If Mitt Romney manages to become the Republican presidential nominee, one of the issues that would help him pull off his born-again conservative image is if he would take on outlaw unions in an aggressive fashion. Romney likes to stick with winning issues, and given that only 7 percent of wage and salary workers in the private sector are unionized, taking on unions is a pretty safe way to look tough and conservative.

In rereading Barry Goldwater’s classic, “Conscience of a Conservative,” I was again reminded of how convoluted the arguments over trade unions have become. It is a clear violation of property rights when a union not only can force itself on a business owner, but force everyone who comes to work for that employer to become a member.

And, when necessary, most unions will not hesitate to use coercion and government force to get what they want from an industry or employer. For example, when the International Association of Machinists and Aerospace Workers got the National Labor Relations Board to file a case against Boeing to prevent it from opening a new plant in South Carolina – a right-to-work state – it was able to use the NLRB’s action as a blackmail weapon to get the company to raise wages and expand production in its Washington state operations.

When I use the term outlaw unions, this is precisely the kind of thing I am referring to. The Boeing situation was not a voluntary agreement between an employer and its employees’ union. It was a blatant example of union coercion.

The function of a trade union is to represent employees who want collective representation in bargaining with their employers regarding pay, working conditions and other aspects of their employment. That’s a perfectly noble and legitimate objective.

But when a union uses coercion to force its representation on an employee who does not want it, it engages in criminal behavior. That’s what the Employee Free Choice Act (which is a euphemism for the Employee No Choice Act) and Card Check are all about.

A union also engages in criminal behavior when it uses union dues for activities other than negotiating for better wages and working conditions for its members or employs coercion to deal with an entire industry rather than individual employers.

Using union dues to support political candidates is theft to the extent that one or more union members does not want his union dues used for such a purpose, while the desire to unionize entire industries is nothing more than collectivism with a different mask.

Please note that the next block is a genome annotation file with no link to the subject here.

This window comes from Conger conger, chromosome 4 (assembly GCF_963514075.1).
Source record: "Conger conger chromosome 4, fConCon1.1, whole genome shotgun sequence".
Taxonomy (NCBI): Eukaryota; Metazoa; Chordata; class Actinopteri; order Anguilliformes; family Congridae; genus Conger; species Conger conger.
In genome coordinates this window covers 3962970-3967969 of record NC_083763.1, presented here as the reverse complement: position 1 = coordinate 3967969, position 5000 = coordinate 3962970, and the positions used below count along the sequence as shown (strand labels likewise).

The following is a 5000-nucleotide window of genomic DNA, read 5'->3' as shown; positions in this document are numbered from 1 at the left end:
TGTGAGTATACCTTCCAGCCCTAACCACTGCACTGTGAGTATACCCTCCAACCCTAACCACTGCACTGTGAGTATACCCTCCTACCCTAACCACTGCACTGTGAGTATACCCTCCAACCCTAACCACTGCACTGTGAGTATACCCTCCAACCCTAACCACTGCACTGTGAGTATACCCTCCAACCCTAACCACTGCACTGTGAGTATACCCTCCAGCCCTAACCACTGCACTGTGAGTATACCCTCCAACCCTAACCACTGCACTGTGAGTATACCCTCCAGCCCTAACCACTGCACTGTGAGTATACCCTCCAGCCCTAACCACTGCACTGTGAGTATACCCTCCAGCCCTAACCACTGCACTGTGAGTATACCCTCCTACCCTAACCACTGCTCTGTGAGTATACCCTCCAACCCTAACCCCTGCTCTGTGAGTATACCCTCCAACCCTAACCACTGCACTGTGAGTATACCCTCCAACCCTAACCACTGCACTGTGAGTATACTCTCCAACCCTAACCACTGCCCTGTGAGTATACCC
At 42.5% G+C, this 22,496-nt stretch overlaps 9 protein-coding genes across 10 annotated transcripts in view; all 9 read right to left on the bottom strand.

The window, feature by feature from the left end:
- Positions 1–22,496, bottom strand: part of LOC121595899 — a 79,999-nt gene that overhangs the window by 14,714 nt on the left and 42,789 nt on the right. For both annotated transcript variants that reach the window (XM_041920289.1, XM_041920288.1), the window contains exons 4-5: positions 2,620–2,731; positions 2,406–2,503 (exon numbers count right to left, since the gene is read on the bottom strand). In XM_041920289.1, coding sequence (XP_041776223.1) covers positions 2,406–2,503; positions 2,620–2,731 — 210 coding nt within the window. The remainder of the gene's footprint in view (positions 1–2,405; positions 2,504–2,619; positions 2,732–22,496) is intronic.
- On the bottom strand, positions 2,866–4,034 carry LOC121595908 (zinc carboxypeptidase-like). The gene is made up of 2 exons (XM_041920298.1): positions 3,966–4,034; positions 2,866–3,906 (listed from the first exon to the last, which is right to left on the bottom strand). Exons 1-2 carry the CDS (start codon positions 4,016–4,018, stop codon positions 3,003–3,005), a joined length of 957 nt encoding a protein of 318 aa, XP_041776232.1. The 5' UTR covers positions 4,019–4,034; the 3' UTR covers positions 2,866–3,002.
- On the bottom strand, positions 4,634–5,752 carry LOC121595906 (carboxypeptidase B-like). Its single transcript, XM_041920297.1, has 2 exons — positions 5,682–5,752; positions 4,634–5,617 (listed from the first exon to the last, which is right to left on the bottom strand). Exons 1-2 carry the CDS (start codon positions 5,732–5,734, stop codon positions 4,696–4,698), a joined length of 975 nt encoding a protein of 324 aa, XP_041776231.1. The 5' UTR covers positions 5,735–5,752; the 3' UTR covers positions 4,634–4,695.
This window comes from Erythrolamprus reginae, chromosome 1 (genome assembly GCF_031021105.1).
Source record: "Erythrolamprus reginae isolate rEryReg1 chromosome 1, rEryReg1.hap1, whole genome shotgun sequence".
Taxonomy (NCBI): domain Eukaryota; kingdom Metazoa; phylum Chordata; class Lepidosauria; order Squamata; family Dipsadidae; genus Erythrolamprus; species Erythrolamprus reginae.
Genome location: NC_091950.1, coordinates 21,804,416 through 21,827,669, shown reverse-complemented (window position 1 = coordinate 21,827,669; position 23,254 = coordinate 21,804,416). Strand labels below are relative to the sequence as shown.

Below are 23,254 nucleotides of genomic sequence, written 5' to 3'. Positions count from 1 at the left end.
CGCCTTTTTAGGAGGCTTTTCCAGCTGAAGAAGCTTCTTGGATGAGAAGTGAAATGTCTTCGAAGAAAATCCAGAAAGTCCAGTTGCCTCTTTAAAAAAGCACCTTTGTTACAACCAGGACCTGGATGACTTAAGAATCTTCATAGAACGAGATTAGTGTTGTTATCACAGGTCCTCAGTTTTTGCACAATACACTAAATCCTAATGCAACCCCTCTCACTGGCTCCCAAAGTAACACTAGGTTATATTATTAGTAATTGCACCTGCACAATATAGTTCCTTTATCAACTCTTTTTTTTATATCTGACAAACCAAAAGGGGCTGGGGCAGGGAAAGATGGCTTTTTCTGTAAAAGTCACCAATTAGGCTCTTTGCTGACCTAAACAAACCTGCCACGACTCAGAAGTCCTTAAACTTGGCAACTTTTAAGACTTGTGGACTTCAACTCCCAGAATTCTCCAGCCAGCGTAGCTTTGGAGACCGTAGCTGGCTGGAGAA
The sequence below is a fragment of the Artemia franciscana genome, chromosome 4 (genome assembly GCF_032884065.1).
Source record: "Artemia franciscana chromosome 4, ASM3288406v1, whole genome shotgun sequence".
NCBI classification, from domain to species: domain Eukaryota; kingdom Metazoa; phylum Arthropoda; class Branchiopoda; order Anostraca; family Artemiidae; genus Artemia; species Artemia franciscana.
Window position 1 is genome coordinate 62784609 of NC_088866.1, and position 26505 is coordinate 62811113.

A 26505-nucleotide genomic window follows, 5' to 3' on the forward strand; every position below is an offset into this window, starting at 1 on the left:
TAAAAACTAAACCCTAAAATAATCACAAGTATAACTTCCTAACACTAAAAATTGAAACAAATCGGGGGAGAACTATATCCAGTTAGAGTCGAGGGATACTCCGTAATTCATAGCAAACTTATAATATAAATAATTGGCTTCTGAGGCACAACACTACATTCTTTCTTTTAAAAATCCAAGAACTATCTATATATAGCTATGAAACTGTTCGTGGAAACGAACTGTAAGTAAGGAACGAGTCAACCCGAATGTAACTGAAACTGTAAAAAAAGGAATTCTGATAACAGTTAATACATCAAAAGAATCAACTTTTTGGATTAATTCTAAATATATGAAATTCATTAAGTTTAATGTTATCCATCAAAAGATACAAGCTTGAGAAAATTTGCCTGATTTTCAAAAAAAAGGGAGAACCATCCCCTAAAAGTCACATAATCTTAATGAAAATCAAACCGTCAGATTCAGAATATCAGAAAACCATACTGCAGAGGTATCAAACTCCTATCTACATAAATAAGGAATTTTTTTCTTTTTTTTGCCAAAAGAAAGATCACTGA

There is absolutely nothing wrong with the desire of an employee to voluntarily appoint any person or organization to represent him. The operative word here is voluntarily. All men of goodwill believe in voluntary association among free people. And all men of goodwill also believe that the use of force without provocation is immoral.

The act of a worker joining a union is no different from my having a literary agent represent me for a new book or an actor having a talent agent represent him in negotiating for a movie role. Ditto with a sports agent negotiating with one or more teams on behalf of a professional athlete.

One might argue that a best-selling author, famous actor, or professional athlete has power and leverage the average worker does not have. True, but the reality is that every situation between two parties has different dynamics according to the value each party brings to the table.

Not every author, actor, or athlete is famous, but most of them still have agents. What changes from, say, a superstar athlete to a marginal player is the dynamic that exists between each of them and their teams’ owners. It goes without saying that some athletes have more clout than others, but that’s just the nature of life.

However, just because a person with whom you are negotiating has more power than you doesn’t mean you can’t have a mutually beneficial relationship. I’ve made millions over the years dealing with publishers who had a great deal of leverage over me.

And when it involves the relationship between workers and management, Henry Ford always comes to mind. In 1914, Ford, on his own initiative, more than doubled the wages of most Ford Motor Company workers and reduced their working hours from nine to eight.

Ford did not do this for humanitarian reasons. He did it for a rationally selfish reason – to attract the best available workers and motivate them to work more efficiently and produce the highest quality automobiles for Ford Motor. And to the dismay of socialists everywhere, Ford’s radical strategy worked!

By contrast, does anyone really believe that Jimmy Hoffa, president of the Teamsters Union, is concerned about the well-being of his union’s members? Or Andy Stern of the SEIU? Or Richard Tumka of the AFL-CIO? These Obama thugs are focused on a singular objective: achieving as much personal wealth and power as possible.

In truth, it doesn’t matter whether you’re a superstar athlete or a worker in a manufacturing plant. In a truly free society, the marketplace would guarantee that everyone would get exactly what he is entitled to – i.e., what the highest bidder would be willing to pay him, free of coercion.

The fact is that the Constitution is the only right-to-work law that is needed when it comes to trade unions. There is nothing in the Constitution that gives the federal government the authority to prevent someone from working at a company and not joining a union. And if the Constitution doesn’t specifically say the government can do something, it can’t!

No matter how many issues Romney flip-flops on, if he becomes the Republican nominee, he would be wise to go after unions that are engaged in criminal activity. If he really wants to be loved, this one is a slam dunk.

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